Carpal tunnel syndrome is a common peripheral nerve entrapment syndrome. Carpal tunnel syndrome caused by gouty tophi is not rare, its incident reported to be approximately 0.6%.(3) However, in the past, it was difficult to establish a direct diagnosis unless biopsy or surgery was performed. In this condition, it is urgently required to conduct an easily applicable and non-invasive method. Dual energy computed tomography seems to be a very useful alternative since it can easily and directly show urate crystal deposition regardless of position. Thus it is more effective compared to ultrasound. Furthermore, it is a non- invasive method compared to biopsy.(6)
In our case, we successfully employed DECT to confirm the diagnosis and observed extensive monosodium urate crystal deposit in the intercarpal and radiocarpal joints with compression overlying the flexor tendons in a non-invasive way. Our experience indicates that DECT may be a good choice for the diagnosis of CTS associated with gouty tophi.
We recommended surgery to decompress the median nerve and improve the rigidity of flexor tendon. However, the patient decided to receive febuxostat because he could not afford surgical treatment. Follow-up study showed decreased urate level but his numbness and deformity did not improve. It is unfortunate that only a minority of gout patients receive effective treatment, although gout is believed to be cured by effective urate- lowering treatment, particularly in developing countries. Early diagnosis and management of gout are important to avoid severe and irreversible complications. Gouty tophi should be considered as a possible cause of carpal tunnel syndrome if there is evidence of extrinsic compression of median nerve or symptoms originating from carpal tunnel.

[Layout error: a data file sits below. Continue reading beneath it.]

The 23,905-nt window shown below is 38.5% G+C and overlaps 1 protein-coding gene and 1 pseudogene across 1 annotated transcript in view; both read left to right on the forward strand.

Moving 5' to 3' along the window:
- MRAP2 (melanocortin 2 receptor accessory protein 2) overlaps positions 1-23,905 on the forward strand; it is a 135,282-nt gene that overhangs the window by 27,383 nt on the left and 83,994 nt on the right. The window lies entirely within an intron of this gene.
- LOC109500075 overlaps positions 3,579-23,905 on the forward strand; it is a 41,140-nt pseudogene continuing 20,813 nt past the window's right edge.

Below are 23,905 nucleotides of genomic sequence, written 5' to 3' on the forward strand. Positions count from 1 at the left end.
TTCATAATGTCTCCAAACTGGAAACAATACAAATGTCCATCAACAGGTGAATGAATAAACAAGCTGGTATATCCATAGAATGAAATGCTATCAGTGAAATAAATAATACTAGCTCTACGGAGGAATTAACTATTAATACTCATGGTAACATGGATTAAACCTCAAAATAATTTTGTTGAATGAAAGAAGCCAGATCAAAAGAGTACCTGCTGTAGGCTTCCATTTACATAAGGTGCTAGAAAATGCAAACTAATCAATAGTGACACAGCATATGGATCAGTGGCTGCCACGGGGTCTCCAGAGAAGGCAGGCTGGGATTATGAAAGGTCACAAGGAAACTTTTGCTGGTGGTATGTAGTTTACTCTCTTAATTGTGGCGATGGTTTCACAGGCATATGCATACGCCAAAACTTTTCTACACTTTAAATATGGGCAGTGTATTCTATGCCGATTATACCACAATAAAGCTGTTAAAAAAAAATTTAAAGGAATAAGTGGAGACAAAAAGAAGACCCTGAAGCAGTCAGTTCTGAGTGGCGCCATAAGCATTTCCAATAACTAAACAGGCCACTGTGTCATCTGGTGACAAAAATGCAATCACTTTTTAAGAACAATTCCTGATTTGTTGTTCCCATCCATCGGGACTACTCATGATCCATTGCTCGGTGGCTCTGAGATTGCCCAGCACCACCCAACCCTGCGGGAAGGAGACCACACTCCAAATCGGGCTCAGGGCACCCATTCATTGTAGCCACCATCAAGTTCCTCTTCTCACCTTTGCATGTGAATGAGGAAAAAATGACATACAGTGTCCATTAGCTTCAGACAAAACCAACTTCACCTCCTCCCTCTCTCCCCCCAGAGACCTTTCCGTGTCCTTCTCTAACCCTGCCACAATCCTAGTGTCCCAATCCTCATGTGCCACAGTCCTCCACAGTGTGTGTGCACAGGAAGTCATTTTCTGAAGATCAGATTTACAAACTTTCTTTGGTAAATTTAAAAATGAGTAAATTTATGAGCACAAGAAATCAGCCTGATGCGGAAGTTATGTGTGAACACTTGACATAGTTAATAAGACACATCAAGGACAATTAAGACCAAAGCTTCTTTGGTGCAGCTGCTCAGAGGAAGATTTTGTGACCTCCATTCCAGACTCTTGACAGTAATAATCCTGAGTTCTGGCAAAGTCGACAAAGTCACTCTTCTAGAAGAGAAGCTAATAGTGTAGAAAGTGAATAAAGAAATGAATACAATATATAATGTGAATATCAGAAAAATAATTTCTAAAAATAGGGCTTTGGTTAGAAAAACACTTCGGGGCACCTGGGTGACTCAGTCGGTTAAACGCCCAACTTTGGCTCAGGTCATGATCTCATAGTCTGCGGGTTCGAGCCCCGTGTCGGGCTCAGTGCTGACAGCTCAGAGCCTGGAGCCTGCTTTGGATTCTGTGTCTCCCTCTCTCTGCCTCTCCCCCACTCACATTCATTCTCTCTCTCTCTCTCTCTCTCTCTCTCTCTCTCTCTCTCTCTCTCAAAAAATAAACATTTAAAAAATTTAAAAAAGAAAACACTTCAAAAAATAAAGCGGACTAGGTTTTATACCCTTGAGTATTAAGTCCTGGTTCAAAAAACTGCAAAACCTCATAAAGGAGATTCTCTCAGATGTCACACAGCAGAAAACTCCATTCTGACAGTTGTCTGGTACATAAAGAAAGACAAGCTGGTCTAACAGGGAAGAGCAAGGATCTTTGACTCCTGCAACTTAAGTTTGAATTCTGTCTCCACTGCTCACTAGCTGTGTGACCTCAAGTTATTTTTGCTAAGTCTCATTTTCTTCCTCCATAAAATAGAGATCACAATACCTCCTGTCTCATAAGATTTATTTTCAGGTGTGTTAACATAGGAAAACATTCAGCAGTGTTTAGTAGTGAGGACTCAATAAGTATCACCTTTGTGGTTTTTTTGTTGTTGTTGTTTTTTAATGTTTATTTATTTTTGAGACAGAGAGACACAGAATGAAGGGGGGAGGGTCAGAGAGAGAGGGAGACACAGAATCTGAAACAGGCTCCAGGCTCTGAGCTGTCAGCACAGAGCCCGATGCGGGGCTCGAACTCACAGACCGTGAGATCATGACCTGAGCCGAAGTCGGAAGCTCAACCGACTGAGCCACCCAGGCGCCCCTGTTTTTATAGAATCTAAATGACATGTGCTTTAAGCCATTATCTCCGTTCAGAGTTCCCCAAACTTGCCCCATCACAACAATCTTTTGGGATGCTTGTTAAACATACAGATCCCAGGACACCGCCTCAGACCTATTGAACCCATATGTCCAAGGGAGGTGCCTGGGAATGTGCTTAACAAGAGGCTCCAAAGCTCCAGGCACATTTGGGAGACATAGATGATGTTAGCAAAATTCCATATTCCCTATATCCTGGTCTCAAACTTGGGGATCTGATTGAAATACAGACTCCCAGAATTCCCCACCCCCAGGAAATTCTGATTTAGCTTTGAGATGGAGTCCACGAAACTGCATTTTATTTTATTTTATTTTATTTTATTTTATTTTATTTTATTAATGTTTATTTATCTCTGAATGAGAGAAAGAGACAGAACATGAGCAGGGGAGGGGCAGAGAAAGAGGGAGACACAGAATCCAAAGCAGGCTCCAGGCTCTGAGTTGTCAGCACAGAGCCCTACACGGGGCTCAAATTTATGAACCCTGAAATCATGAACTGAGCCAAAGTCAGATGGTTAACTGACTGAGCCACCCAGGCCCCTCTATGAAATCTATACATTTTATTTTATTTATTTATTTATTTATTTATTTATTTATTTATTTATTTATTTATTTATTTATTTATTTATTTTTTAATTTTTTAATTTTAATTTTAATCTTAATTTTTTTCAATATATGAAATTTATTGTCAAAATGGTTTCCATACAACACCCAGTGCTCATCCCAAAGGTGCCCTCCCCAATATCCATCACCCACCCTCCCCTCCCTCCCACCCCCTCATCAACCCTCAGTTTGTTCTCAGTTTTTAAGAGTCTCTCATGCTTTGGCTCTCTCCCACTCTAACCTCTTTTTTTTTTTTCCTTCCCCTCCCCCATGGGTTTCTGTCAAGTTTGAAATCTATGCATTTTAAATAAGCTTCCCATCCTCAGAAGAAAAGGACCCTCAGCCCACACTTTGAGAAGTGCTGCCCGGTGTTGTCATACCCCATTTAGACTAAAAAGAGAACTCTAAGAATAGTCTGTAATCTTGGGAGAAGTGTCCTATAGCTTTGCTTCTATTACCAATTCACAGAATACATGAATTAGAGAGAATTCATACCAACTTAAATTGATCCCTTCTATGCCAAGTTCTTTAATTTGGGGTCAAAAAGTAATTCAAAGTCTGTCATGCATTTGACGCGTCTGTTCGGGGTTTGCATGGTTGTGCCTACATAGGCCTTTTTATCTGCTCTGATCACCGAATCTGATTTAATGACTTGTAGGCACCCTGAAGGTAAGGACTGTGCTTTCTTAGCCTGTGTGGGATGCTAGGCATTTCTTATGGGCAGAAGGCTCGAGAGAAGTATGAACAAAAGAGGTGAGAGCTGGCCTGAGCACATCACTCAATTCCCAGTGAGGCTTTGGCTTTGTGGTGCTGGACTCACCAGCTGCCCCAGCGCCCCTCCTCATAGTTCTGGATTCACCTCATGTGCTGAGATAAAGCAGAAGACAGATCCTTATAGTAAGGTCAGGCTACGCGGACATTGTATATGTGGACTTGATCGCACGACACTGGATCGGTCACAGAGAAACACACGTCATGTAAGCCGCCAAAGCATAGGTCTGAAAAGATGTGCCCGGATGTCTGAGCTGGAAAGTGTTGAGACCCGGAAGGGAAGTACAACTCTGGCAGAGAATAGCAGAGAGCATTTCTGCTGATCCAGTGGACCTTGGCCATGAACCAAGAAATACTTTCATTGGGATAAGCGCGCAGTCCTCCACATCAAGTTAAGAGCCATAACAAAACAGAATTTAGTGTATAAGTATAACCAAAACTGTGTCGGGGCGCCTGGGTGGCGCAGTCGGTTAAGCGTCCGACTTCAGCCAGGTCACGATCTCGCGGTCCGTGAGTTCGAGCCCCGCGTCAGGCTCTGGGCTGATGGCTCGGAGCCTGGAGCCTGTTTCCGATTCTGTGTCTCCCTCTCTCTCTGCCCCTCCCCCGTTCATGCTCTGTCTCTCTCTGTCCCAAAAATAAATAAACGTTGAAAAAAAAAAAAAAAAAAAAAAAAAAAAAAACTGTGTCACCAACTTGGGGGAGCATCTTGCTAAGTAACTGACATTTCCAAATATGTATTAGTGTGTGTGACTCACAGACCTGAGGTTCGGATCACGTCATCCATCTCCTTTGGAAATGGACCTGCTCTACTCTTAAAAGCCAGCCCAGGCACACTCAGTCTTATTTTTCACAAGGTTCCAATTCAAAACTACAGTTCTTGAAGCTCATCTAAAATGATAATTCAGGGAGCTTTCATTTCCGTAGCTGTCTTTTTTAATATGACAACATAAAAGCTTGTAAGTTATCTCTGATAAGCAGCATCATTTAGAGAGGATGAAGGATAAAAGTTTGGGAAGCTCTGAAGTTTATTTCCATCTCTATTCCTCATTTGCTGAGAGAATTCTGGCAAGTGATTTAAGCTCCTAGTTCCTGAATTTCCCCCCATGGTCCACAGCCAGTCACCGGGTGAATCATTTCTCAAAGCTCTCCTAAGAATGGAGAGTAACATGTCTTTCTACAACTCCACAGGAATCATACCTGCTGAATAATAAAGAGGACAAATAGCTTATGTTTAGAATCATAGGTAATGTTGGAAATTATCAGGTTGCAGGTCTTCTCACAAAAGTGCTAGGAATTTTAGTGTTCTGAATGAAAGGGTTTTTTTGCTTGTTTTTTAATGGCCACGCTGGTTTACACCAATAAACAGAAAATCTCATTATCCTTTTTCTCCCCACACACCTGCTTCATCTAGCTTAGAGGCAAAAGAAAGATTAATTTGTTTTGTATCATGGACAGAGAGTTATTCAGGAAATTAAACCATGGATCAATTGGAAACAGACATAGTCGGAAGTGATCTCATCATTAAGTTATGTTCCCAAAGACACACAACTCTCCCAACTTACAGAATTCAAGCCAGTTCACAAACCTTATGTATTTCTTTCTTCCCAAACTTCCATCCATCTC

The authors declared no conflicts of interest with respect to the authorship and/or publication of this article.
This study is supported by Hunan Provincial Natural Science Foundation of China (No. 14JJ3035 and 14JJ3036).
- Smith E, Hoy D, Cross M, Merriman TR, Vos T, Buchbinder R, et al. The global burden of gout: estimates from the Global Burden of Disease 2010 study. Ann Rheum Dis 2014;73:1470-6.
- Doherty M, Jansen TL, Nuki G, Pascual E, Perez-Ruiz F, Punzi L, et al. Gout: why is this curable disease so seldom cured? Ann Rheum Dis 2012;71:1765-70.
- Rich JT, Bush DC, Lincoski CJ, Harrington TM. Carpal tunnel syndrome due to tophaceous gout. Orthopedics 2004;27:862-3.
- Kim HS. Carpal tunnel syndrome caused by tophaceous gout. Korean J Intern Med 2014;29:544-5.
- Hernández-Cortés P, Caba M, Gómez-Sánchez R, Gómez-Morales M. Digital flexion contracture and severe carpal tunnel syndrome due to tophaceus infiltration of wrist flexor tendon: first manifestation of gout. Orthopedics 2011;34:797-9.
- Desai MA, Peterson JJ, Garner HW, Kransdorf MJ. Clinical utility of dual-energy CT for evaluation of tophaceous gout. Radiographics 2011;31:1365-75.